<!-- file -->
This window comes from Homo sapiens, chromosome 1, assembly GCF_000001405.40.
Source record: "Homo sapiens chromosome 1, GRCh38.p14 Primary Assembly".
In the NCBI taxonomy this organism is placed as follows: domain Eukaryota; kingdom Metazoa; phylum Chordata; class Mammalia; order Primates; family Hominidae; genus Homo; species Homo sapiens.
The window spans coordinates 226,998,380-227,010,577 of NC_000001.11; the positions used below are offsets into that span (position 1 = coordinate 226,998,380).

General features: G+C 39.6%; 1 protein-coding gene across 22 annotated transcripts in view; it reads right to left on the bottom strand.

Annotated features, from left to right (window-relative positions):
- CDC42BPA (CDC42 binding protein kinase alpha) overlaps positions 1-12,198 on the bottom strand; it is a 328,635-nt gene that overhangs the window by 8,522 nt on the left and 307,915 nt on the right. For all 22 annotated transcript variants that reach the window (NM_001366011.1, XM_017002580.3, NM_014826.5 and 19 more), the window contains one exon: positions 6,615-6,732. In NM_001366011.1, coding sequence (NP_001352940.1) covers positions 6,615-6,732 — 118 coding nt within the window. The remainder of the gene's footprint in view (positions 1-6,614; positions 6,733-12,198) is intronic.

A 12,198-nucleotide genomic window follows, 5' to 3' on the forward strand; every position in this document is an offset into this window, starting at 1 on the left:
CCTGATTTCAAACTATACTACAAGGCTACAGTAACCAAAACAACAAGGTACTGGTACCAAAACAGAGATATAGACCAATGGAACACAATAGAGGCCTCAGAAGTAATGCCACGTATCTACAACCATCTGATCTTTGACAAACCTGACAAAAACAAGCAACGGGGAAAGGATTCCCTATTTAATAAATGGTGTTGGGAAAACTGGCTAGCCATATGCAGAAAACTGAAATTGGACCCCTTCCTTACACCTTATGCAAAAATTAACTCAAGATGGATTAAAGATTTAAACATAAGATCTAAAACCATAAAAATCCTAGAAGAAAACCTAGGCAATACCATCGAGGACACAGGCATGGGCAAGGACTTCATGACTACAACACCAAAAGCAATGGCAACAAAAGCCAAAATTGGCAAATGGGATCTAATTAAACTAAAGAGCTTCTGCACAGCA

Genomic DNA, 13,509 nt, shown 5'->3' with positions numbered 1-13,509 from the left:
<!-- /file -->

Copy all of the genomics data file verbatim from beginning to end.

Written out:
This window comes from Homo sapiens, chromosome 1, assembly GCF_000001405.40.
Source record: "Homo sapiens chromosome 1, GRCh38.p14 Primary Assembly".
In the NCBI taxonomy this organism is placed as follows: domain Eukaryota; kingdom Metazoa; phylum Chordata; class Mammalia; order Primates; family Hominidae; genus Homo; species Homo sapiens.
The window spans coordinates 226,998,380-227,010,577 of NC_000001.11; the positions used below are offsets into that span (position 1 = coordinate 226,998,380).

General features: G+C 39.6%; 1 protein-coding gene across 22 annotated transcripts in view; it reads right to left on the bottom strand.

Annotated features, from left to right (window-relative positions):
- CDC42BPA (CDC42 binding protein kinase alpha) overlaps positions 1-12,198 on the bottom strand; it is a 328,635-nt gene that overhangs the window by 8,522 nt on the left and 307,915 nt on the right. For all 22 annotated transcript variants that reach the window (NM_001366011.1, XM_017002580.3, NM_014826.5 and 19 more), the window contains one exon: positions 6,615-6,732. In NM_001366011.1, coding sequence (NP_001352940.1) covers positions 6,615-6,732 — 118 coding nt within the window. The remainder of the gene's footprint in view (positions 1-6,614; positions 6,733-12,198) is intronic.

A 12,198-nucleotide genomic window follows, 5' to 3' on the forward strand; every position in this document is an offset into this window, starting at 1 on the left:
CCTGATTTCAAACTATACTACAAGGCTACAGTAACCAAAACAACAAGGTACTGGTACCAAAACAGAGATATAGACCAATGGAACACAATAGAGGCCTCAGAAGTAATGCCACGTATCTACAACCATCTGATCTTTGACAAACCTGACAAAAACAAGCAACGGGGAAAGGATTCCCTATTTAATAAATGGTGTTGGGAAAACTGGCTAGCCATATGCAGAAAACTGAAATTGGACCCCTTCCTTACACCTTATGCAAAAATTAACTCAAGATGGATTAAAGATTTAAACATAAGATCTAAAACCATAAAAATCCTAGAAGAAAACCTAGGCAATACCATCGAGGACACAGGCATGGGCAAGGACTTCATGACTACAACACCAAAAGCAATGGCAACAAAAGCCAAAATTGGCAAATGGGATCTAATTAAACTAAAGAGCTTCTGCACAGCA

Genomic DNA, 13,509 nt, shown 5'->3' with positions numbered 1-13,509 from the left: